Lt. Governor Eric Holcomb and Indiana Office of Tourism Development (IOTD) executive director Mark Newman today unveiled the statewide route of this fall's Indiana Bicentennial Torch Relay. Starting in Corydon on September 9, the route showcases locations of natural beauty, local interest and historic significance to the state. The Indiana Bicentennial Torch Relay will be a 3,200 mile journey with nearly 2,000 torchbearers from each of Indiana’s 92 counties participating.
A map of the statewide torch relay route can be found here. Route maps for all 92 counties are also available on that page. The schedule for the Indiana Bicentennial Torch Relay can be found here.
“The Indiana Bicentennial Torch Relay is not only the premier event of our state’s Bicentennial Celebration, but it is also an opportunity for Hoosiers from counties large and small to showcase all that makes Indiana unique,” said Holcomb. “The torch route was designed to highlight the state’s cultural fabric, our history and values, and the spirit of Hoosier ingenuity, igniting generations to come.”
The Indiana Bicentennial Torch Relay route touches:
- 260 cities and towns.
- 17 state and national parks, including Indiana Dunes, Turkey Run, Falls of the Ohio and Abraham Lincoln’s Boyhood Home.
- Nine lakes and rivers including the Ohio and Wabash Rivers.
- 27 national, state and local sites of historic significance including the Levi Coffin House, Benjamin Harrison Presidential Site and Lanier Mansion.
- 22 colleges and universities.
- Auburn Cord Duesenberg Museum, Bridgeton Mill, Conner Prairie, Evansville Museum of Arts, History & Science, French Lick Resort, Holiday World, Indiana High School Basketball Hall of Fame, Indiana State Soldiers and Sailors Monument, Indianapolis Motor Speedway, Lew Wallace Study and Museum, NSA Crane, and many additional landmarks and destinations.
The torch relay route was charted by a taskforce of representatives from multiple state agencies and the private sector; including the departments of transportation, natural resources, state police, tourism, community and rural affairs and archives. Local organizing committees in each county finalized their county-specific routes. While the route is considered final, it is subject to alterations as conditions on the ground during the relay may warrant.
The Indiana Bicentennial Torch Relay will start September 9 in Corydon, Indiana’s first state capital, and culminate with a celebration October 15 on the grounds of the statehouse in Indianapolis. Accompanying the torch will be a high-tech mobile experience—an interactive museum that highlights important milestones during Indiana’s first 200 years and looks ahead to the future of the state. State Police personnel will provide logistical support and escort the torch caravan over the course of the relay.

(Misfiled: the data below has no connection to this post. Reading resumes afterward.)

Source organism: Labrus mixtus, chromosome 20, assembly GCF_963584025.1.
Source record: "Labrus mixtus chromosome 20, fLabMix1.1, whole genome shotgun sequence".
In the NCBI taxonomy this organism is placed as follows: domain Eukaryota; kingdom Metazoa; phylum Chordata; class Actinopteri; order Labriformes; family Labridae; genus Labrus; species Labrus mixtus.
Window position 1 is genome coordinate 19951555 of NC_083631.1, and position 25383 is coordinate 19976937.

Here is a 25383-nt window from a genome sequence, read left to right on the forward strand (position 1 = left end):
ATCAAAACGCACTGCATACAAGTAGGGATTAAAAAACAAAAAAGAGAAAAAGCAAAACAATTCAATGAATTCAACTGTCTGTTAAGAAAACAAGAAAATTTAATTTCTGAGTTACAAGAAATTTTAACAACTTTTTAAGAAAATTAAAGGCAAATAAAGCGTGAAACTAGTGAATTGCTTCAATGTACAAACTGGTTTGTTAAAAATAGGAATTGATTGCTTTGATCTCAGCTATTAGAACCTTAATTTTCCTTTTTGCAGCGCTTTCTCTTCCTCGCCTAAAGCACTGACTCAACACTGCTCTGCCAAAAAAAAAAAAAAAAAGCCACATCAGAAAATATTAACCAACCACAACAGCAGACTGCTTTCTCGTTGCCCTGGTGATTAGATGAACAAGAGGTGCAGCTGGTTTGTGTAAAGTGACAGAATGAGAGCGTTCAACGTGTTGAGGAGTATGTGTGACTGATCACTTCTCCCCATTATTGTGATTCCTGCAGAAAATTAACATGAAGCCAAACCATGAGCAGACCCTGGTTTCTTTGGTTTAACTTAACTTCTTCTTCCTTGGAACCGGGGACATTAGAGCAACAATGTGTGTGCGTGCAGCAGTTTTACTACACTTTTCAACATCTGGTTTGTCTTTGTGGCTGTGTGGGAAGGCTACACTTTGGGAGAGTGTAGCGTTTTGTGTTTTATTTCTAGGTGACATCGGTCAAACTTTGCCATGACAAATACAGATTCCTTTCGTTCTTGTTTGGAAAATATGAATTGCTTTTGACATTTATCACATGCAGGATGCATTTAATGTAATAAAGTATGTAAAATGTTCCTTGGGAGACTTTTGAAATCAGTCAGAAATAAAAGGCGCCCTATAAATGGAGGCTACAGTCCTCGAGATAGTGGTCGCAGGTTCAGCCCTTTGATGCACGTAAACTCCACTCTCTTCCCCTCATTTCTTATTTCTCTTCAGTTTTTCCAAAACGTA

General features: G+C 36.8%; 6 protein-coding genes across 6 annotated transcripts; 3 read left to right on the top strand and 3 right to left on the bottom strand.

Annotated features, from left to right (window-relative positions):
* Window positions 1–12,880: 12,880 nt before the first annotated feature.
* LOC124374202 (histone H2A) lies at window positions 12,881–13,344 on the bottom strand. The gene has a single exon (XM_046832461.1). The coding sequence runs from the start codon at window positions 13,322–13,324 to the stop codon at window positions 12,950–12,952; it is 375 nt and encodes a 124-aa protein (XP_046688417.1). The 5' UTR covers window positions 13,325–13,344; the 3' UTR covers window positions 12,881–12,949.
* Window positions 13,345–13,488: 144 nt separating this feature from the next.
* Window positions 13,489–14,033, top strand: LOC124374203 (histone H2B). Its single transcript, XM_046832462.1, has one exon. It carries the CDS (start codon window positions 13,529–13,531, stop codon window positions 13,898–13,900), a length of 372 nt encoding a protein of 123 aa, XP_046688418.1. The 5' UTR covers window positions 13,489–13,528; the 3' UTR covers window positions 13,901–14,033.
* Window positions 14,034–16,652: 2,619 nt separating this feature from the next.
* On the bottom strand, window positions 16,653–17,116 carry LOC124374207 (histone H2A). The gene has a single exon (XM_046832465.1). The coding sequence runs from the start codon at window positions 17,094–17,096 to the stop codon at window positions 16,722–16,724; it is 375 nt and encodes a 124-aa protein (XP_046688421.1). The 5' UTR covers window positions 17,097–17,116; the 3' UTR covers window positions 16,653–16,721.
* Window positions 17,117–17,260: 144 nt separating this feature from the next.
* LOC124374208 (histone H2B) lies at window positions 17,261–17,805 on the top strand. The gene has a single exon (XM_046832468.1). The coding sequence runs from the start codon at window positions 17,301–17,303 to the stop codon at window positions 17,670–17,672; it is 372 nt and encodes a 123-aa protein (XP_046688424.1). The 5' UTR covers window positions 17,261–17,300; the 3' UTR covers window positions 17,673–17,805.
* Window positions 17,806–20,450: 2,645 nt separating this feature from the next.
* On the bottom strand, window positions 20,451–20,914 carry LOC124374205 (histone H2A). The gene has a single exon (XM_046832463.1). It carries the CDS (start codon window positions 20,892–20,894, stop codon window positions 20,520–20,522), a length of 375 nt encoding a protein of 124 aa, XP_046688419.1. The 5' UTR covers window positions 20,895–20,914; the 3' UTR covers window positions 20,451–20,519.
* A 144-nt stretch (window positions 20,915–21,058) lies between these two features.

“As we reflect on Indiana’s first 200 years, the torch relay is a terrific opportunity to showcase the beauty and allure of Indiana. From the Lake Michigan shoreline to the rolling hills along the Ohio River, Indiana is full of special people and places. The Indiana Bicentennial Torch Relay allows us to show off both our state and civic pride as we honor our past while symbolically ‘passing the torch’ to future generations of Hoosiers,” said Newman.
Developed by IOTD, the relay is patterned after the Olympic Torch Relay and is designed to connect Hoosiers across the state and nation with their home state during the bicentennial year. The torch itself was designed by engineering faculty and students at Purdue University. The torch will be primarily transported by people, passing the flame from torch bearer to torch bearer. The relay will also employ other modes of conveyance that are symbolic of the history and heritage of Indiana, including watercraft, farm equipment, a racecar, horse and wagon, antique automobile and others.
Torchbearers were nominated by the public and nominations are currently being vetted at the local level by county torch relay coordinating committees. Over 4,000 torchbearer nominations were received. Torchbearers will be Hoosiers who demonstrate exceptional public service, excellence in their profession, acts of heroism or volunteer service to their neighborhood, community, region or state.